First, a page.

Moore’s Law and the Importance of Passion in a CEO

Rob Enderle
Slide Show

Top Seven Priorities for IT in 2015

One of the lessons a number of companies learned over the last decade or so is that CEOs who don’t have passion for the firm’s products don’t run companies particularly well. The technology companies that define the industry were created by people with passion for product and that passion drove them through all of the huge obstacles between them and the success they eventually achieved. Yet when these people moved on, they tended to bring on business folks to run their firms, and this has mostly ended badly. Michael Dell had to come back in to restore his company after giving it to a business guy and he even took it private again. Steve Ballmer loved the company but had no concept of product. Satya Nadella has restored passion and success to Microsoft. And finally, Intel had a series of executives who really weren’t passionate about product but is also undergoing a very positive change as the result of its latest CEO, Brian Krzanich (BK).

I was reminded of this last point when I attended the Moore’s Law 50th Anniversary last night, effectively seeing a passing of the passion torch from Gordon Moore, the author of Moore’s law, to BK.

Let’s talk about why passion is important and touch a bit on why Moore’s Law is the heartbeat of Silicon Valley.

Steve Jobs

Steve Jobs was a lot of things, both good and bad, but what will always stand out in my mind as his big differentiator is that he loved hardware. I mean, he was passionate about it. This passion pervaded the company (granted, likely because he had a tendency to fire folks who disappointed him on the spot), and it helped drive the firm to become the most valuable company in the world.

This seems too important a lesson to forget. The benefits of passion for the firm’s products are immeasurable. If you look at companies run by passionate CEOs, they typically are at the top of their game. EMC, Dell, Intel, Microsoft, Lenovo, T-Mobile and VMware each seem to stand out positively against their peers and each is defined by the passion of its leading executives.

Managed companies like HP, Oracle, Yahoo, AOL and most other carriers seem to struggle for growth, largely I think because they overly focus on the financial side of the business and forget that the best firms are run by people who care more about doing something amazing and not focusing almost exclusively on financial performance. Ironically, by focusing less on this financial performance, they actually got better long-term financial performance.

In the end, passion leads to happier customers and happier employees. It is a ton more fun to work for someone who gets excited and engaged in products than someone who gets excited and engaged in layoffs.

Moore’s Law: The Heartbeat of Silicon Valley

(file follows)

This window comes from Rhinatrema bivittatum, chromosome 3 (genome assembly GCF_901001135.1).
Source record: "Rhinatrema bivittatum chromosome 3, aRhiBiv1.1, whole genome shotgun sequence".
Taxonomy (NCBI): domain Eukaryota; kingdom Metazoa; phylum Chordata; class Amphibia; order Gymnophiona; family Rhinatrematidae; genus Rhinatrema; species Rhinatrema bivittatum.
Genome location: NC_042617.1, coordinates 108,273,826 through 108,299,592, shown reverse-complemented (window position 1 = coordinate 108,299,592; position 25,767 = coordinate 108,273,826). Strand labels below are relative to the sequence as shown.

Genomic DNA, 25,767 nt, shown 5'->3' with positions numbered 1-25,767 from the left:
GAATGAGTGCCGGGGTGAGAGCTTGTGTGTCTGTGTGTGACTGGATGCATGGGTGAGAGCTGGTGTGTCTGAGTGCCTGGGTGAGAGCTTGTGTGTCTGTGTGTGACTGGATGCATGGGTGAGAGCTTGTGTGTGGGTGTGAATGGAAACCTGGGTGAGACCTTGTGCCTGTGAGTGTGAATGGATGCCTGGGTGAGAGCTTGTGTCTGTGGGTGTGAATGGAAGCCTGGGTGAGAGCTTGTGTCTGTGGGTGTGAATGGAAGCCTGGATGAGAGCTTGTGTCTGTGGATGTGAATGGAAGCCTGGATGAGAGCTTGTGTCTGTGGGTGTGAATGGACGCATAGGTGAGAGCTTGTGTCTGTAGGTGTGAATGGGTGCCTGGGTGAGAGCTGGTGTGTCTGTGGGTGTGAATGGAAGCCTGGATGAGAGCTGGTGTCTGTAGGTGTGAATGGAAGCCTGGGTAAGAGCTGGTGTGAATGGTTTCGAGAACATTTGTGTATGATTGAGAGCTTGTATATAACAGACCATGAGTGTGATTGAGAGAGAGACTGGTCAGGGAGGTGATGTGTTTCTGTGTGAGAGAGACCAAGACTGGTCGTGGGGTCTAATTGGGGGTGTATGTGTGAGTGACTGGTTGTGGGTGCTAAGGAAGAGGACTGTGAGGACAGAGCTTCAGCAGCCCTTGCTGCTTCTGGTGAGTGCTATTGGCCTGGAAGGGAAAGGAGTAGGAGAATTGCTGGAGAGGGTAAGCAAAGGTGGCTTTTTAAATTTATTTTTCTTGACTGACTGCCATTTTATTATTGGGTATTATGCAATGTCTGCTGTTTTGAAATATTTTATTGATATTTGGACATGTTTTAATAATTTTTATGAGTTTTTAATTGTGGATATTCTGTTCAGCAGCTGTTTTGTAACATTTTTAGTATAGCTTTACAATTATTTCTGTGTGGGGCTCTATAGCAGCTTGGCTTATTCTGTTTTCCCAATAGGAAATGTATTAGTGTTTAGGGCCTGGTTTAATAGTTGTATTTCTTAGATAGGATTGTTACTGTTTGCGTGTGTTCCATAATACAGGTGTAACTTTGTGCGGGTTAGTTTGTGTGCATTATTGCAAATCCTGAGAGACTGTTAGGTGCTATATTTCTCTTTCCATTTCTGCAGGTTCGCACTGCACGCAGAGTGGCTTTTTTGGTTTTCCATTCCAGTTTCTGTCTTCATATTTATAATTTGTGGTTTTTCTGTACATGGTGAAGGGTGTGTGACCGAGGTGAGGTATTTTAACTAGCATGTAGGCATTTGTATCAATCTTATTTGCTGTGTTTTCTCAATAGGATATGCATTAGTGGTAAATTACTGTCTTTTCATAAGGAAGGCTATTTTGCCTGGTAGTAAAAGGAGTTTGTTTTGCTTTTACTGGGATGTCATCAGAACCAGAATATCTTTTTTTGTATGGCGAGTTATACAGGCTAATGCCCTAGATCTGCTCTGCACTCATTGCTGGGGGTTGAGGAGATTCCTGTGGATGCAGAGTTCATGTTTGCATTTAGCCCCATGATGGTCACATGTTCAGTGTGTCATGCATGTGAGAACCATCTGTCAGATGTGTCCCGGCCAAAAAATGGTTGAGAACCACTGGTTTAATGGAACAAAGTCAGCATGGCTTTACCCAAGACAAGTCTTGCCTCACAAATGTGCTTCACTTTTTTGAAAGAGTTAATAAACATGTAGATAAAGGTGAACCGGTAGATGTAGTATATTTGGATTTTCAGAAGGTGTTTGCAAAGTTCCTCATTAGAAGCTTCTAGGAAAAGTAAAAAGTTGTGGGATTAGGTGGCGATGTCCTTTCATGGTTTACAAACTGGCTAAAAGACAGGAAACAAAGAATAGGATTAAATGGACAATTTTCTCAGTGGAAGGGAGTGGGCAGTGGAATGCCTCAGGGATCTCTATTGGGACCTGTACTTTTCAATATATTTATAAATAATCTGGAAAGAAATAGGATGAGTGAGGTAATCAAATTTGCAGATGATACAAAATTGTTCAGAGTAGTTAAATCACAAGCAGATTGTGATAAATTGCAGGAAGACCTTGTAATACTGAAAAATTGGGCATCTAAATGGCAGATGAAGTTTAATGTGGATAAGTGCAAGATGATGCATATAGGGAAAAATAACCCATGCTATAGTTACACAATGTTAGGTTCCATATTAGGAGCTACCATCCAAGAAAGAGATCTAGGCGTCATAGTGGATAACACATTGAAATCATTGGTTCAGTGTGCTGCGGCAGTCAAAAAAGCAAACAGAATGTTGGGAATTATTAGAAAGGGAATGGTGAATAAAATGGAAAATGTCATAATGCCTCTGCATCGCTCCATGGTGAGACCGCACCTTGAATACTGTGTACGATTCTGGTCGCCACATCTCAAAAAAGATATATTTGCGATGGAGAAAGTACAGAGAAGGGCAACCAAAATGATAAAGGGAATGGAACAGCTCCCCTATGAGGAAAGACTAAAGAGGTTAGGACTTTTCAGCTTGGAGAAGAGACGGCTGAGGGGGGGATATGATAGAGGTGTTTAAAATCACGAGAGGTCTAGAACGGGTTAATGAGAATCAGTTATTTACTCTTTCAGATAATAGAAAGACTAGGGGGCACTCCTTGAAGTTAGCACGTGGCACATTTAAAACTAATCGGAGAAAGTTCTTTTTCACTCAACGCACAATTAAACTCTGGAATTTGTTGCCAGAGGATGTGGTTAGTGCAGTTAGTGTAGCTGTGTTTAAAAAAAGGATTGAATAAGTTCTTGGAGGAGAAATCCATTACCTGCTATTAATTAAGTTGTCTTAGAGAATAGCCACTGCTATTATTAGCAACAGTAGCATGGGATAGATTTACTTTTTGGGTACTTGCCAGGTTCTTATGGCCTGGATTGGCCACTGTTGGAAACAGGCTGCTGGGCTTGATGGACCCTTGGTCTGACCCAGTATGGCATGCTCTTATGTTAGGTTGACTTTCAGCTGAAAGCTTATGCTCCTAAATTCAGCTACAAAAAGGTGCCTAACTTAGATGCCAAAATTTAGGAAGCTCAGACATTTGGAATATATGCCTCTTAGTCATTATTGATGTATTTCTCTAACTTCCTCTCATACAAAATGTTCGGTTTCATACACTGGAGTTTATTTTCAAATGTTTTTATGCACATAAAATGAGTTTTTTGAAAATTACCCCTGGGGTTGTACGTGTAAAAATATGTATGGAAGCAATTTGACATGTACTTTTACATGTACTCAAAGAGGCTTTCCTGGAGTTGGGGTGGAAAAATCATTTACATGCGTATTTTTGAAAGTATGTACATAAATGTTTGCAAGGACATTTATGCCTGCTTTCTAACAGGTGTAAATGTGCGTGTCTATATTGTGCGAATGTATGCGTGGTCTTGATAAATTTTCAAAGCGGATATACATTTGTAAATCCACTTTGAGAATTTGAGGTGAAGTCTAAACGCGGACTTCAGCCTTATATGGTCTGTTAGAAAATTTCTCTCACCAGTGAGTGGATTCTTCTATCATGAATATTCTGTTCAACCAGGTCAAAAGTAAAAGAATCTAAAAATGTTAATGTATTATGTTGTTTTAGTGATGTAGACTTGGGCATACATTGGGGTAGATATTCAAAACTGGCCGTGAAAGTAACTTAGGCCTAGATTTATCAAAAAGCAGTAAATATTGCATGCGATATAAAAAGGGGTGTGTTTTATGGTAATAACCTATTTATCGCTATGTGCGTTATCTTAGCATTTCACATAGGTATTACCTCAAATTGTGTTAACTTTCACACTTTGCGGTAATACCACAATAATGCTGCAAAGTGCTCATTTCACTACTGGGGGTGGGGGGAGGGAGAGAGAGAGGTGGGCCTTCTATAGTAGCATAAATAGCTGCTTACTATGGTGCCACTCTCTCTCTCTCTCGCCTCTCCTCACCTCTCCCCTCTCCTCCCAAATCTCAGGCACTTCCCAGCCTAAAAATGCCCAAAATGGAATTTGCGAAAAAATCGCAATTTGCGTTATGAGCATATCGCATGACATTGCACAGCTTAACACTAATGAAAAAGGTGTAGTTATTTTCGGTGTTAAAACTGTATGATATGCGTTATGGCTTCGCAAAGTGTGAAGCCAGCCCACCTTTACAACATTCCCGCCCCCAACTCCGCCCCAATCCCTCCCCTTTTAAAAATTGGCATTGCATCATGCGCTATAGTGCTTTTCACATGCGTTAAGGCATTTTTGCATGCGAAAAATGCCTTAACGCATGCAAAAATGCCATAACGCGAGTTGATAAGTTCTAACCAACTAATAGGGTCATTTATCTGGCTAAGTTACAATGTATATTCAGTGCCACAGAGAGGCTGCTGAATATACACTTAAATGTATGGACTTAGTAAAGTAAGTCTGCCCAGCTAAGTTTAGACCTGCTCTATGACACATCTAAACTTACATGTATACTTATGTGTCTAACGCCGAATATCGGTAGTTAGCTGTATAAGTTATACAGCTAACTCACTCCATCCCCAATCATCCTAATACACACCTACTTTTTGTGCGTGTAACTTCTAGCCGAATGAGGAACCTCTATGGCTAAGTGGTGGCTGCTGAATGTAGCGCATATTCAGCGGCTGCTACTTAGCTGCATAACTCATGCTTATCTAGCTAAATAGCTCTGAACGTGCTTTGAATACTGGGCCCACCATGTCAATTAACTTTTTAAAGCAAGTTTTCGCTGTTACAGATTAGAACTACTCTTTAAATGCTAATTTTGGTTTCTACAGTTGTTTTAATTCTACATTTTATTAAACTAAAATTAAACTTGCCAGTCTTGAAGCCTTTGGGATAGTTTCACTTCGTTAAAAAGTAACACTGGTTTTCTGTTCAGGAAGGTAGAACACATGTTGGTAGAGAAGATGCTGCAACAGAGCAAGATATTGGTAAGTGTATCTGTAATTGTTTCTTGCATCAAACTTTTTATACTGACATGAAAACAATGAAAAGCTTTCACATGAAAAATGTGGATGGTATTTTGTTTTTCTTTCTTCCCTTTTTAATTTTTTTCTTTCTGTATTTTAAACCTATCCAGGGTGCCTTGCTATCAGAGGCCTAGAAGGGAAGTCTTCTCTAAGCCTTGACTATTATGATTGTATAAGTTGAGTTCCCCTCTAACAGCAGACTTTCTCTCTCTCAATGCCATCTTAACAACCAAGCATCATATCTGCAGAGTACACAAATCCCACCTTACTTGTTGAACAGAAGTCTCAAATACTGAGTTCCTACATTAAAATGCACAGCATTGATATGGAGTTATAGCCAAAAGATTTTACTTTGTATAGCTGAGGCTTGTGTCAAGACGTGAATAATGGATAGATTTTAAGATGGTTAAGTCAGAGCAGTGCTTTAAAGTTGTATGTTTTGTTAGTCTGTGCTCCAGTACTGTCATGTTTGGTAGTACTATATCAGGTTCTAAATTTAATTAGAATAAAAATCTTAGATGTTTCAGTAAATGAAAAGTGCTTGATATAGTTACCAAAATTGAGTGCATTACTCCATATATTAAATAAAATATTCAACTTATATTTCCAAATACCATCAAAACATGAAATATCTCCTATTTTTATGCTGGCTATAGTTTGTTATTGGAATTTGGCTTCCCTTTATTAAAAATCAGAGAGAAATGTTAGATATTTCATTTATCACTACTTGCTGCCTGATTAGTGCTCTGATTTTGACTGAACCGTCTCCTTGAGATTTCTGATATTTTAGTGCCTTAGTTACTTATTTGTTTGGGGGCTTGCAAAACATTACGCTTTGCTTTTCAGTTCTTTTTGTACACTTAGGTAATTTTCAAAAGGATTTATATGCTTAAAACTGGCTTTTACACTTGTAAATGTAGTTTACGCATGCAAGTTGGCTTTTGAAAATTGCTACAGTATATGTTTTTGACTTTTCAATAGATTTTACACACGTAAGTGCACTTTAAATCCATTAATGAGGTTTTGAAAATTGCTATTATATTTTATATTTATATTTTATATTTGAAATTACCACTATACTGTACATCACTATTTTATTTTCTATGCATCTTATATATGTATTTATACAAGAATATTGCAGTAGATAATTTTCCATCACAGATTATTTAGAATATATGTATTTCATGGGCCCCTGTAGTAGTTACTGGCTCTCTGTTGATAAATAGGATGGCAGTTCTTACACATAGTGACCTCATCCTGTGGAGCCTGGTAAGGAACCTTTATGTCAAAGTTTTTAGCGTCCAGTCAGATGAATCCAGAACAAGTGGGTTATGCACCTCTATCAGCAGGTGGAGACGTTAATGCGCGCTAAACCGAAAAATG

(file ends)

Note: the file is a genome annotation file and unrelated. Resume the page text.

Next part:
Speaking of passion, no one is more passionate about technology than Gordon Moore and as he spoke last night, I was reminded about that. I think this goes to the heart of why Intel even exists. Moore, Noyce and Grove loved this stuff and built a company that more than helped redefine an industry that, up until then, was mostly about technology that only the biggest companies could afford.

Moore's Law

Moore’s Law, which forecast exponential growth in capability while holding costs almost flat, was compared to the car industry (something that backfired on Bill Gates years ago). If cars had advanced as fast as processors, we’d be able to drive at 300K miles an hour. Granted, at that speed, we’d likely become orbital and with the traffic here in Silicon Valley you are lucky to be able to drive five miles an hour, but we can dream. But this law created development cadence that engineers, particularly those at Intel, were driven to meet. I think this is one of the reasons that Intel has never been eclipsed. It just ran too fast, even when dominant.

Wrapping Up: Passion Creates Magic

Regardless of whether you are working for or buying from a company, finding one where the CEO is passionate about the product is always the better choice. You’re more likely to enjoy the experience more, be far happier, and there is a greater chance the firm will create something magical. This is because executives who love product want to create magic and while rare, a little magic can make all the difference between a great career and a plodding job. Something to think about this week.

Rob Enderle is President and Principal Analyst of the Enderle Group, a forward-looking emerging technology advisory firm.  With over 30 years’ experience in emerging technologies, he has provided regional and global companies with guidance in how to better target customer needs; create new business opportunities; anticipate technology changes; select vendors and products; and present their products in the best possible light. Rob covers the technology industry broadly. Before founding the Enderle Group, Rob was the Senior Research Fellow for Forrester Research and the Giga Information Group, and held senior positions at IBM and ROLM. Follow Rob on Twitter @enderle, on Facebook and on Google+

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